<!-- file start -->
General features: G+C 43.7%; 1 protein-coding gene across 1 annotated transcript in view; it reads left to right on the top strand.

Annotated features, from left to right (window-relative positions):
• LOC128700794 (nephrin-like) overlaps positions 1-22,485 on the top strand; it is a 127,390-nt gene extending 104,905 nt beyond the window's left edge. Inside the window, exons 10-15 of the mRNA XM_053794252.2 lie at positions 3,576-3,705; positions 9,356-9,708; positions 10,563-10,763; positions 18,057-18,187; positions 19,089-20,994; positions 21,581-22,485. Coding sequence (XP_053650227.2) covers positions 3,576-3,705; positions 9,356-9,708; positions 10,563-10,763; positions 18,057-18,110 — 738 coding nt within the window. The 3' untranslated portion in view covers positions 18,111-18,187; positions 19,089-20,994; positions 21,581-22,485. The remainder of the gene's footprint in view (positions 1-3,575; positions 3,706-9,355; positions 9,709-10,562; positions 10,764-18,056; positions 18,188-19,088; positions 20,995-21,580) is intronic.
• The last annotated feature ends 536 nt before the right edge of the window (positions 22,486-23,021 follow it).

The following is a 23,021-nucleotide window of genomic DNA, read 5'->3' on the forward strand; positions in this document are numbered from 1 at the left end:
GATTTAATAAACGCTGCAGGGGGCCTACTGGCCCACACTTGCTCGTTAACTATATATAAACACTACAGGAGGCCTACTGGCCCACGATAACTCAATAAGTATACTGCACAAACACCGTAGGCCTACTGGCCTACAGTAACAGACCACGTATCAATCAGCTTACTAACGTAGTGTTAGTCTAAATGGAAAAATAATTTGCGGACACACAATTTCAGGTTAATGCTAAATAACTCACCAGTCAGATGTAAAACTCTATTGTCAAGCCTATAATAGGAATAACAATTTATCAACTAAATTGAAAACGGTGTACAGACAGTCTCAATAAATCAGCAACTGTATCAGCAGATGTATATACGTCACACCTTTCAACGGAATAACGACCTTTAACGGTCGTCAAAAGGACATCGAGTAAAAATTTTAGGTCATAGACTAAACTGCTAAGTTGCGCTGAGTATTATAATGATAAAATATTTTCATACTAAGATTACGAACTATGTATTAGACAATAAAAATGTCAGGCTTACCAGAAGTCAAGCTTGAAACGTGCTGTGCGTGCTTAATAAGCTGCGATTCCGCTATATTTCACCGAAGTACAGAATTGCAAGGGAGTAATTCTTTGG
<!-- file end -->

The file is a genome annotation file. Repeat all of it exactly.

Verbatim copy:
General features: G+C 43.7%; 1 protein-coding gene across 1 annotated transcript in view; it reads left to right on the top strand.

Annotated features, from left to right (window-relative positions):
• LOC128700794 (nephrin-like) overlaps positions 1-22,485 on the top strand; it is a 127,390-nt gene extending 104,905 nt beyond the window's left edge. Inside the window, exons 10-15 of the mRNA XM_053794252.2 lie at positions 3,576-3,705; positions 9,356-9,708; positions 10,563-10,763; positions 18,057-18,187; positions 19,089-20,994; positions 21,581-22,485. Coding sequence (XP_053650227.2) covers positions 3,576-3,705; positions 9,356-9,708; positions 10,563-10,763; positions 18,057-18,110 — 738 coding nt within the window. The 3' untranslated portion in view covers positions 18,111-18,187; positions 19,089-20,994; positions 21,581-22,485. The remainder of the gene's footprint in view (positions 1-3,575; positions 3,706-9,355; positions 9,709-10,562; positions 10,764-18,056; positions 18,188-19,088; positions 20,995-21,580) is intronic.
• The last annotated feature ends 536 nt before the right edge of the window (positions 22,486-23,021 follow it).

The following is a 23,021-nucleotide window of genomic DNA, read 5'->3' on the forward strand; positions in this document are numbered from 1 at the left end:
GATTTAATAAACGCTGCAGGGGGCCTACTGGCCCACACTTGCTCGTTAACTATATATAAACACTACAGGAGGCCTACTGGCCCACGATAACTCAATAAGTATACTGCACAAACACCGTAGGCCTACTGGCCTACAGTAACAGACCACGTATCAATCAGCTTACTAACGTAGTGTTAGTCTAAATGGAAAAATAATTTGCGGACACACAATTTCAGGTTAATGCTAAATAACTCACCAGTCAGATGTAAAACTCTATTGTCAAGCCTATAATAGGAATAACAATTTATCAACTAAATTGAAAACGGTGTACAGACAGTCTCAATAAATCAGCAACTGTATCAGCAGATGTATATACGTCACACCTTTCAACGGAATAACGACCTTTAACGGTCGTCAAAAGGACATCGAGTAAAAATTTTAGGTCATAGACTAAACTGCTAAGTTGCGCTGAGTATTATAATGATAAAATATTTTCATACTAAGATTACGAACTATGTATTAGACAATAAAAATGTCAGGCTTACCAGAAGTCAAGCTTGAAACGTGCTGTGCGTGCTTAATAAGCTGCGATTCCGCTATATTTCACCGAAGTACAGAATTGCAAGGGAGTAATTCTTTGG